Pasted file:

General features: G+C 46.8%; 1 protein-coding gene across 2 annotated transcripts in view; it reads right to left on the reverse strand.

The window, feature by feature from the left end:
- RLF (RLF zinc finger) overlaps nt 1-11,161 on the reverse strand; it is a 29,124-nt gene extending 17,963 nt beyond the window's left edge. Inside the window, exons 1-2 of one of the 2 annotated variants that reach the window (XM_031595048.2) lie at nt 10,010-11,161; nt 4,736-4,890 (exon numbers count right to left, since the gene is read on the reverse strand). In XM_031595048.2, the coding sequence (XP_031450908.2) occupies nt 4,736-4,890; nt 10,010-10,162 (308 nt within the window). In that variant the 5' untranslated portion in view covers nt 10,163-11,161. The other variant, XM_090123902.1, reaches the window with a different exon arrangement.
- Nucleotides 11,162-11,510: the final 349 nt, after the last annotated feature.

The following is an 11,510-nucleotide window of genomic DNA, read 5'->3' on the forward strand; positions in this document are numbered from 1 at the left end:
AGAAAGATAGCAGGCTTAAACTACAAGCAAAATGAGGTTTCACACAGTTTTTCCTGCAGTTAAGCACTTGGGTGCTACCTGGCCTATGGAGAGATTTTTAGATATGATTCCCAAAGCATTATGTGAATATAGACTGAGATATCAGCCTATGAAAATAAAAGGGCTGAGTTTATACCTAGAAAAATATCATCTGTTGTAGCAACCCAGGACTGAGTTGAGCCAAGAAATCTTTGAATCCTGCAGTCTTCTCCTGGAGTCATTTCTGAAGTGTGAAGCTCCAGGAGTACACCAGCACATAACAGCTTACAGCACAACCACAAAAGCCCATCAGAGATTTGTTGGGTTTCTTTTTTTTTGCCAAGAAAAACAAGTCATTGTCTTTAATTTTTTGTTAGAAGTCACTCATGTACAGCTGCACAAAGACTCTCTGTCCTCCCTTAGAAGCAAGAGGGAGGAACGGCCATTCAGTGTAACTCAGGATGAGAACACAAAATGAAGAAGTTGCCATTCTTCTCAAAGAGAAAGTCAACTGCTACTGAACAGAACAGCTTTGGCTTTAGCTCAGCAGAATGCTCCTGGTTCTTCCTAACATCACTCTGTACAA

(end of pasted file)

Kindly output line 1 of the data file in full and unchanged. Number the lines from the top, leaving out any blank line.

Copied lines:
General features: G+C 46.8%; 1 protein-coding gene across 2 annotated transcripts in view; it reads right to left on the reverse strand.